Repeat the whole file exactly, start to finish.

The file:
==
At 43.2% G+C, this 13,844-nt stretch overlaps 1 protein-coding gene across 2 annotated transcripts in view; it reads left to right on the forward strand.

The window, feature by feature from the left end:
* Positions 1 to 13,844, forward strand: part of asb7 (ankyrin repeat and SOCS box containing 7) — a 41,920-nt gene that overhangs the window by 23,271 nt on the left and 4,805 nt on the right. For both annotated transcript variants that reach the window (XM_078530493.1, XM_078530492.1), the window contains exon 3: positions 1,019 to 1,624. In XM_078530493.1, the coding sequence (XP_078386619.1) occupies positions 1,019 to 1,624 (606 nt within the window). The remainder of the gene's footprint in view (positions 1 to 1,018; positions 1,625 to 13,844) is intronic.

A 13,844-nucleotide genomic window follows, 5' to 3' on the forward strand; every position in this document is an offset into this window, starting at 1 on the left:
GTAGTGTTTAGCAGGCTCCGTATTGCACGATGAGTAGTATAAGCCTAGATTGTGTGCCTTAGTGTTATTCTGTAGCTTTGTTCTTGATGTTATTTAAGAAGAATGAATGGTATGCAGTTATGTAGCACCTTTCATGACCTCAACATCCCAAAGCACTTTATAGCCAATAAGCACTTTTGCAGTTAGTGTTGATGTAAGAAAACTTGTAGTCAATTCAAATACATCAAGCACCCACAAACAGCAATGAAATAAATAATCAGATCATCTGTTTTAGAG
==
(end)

At 43.2% G+C, this 13,844-nt stretch overlaps 1 protein-coding gene across 2 annotated transcripts in view; it reads left to right on the forward strand.

The window, feature by feature from the left end:
* Positions 1 to 13,844, forward strand: part of asb7 (ankyrin repeat and SOCS box containing 7) — a 41,920-nt gene that overhangs the window by 23,271 nt on the left and 4,805 nt on the right. For both annotated transcript variants that reach the window (XM_078530493.1, XM_078530492.1), the window contains exon 3: positions 1,019 to 1,624. In XM_078530493.1, the coding sequence (XP_078386619.1) occupies positions 1,019 to 1,624 (606 nt within the window). The remainder of the gene's footprint in view (positions 1 to 1,018; positions 1,625 to 13,844) is intronic.

A 13,844-nucleotide genomic window follows, 5' to 3' on the forward strand; every position in this document is an offset into this window, starting at 1 on the left:
GTAGTGTTTAGCAGGCTCCGTATTGCACGATGAGTAGTATAAGCCTAGATTGTGTGCCTTAGTGTTATTCTGTAGCTTTGTTCTTGATGTTATTTAAGAAGAATGAATGGTATGCAGTTATGTAGCACCTTTCATGACCTCAACATCCCAAAGCACTTTATAGCCAATAAGCACTTTTGCAGTTAGTGTTGATGTAAGAAAACTTGTAGTCAATTCAAATACATCAAGCACCCACAAACAGCAATGAAATAAATAATCAGATCATCTGTTTTAGAG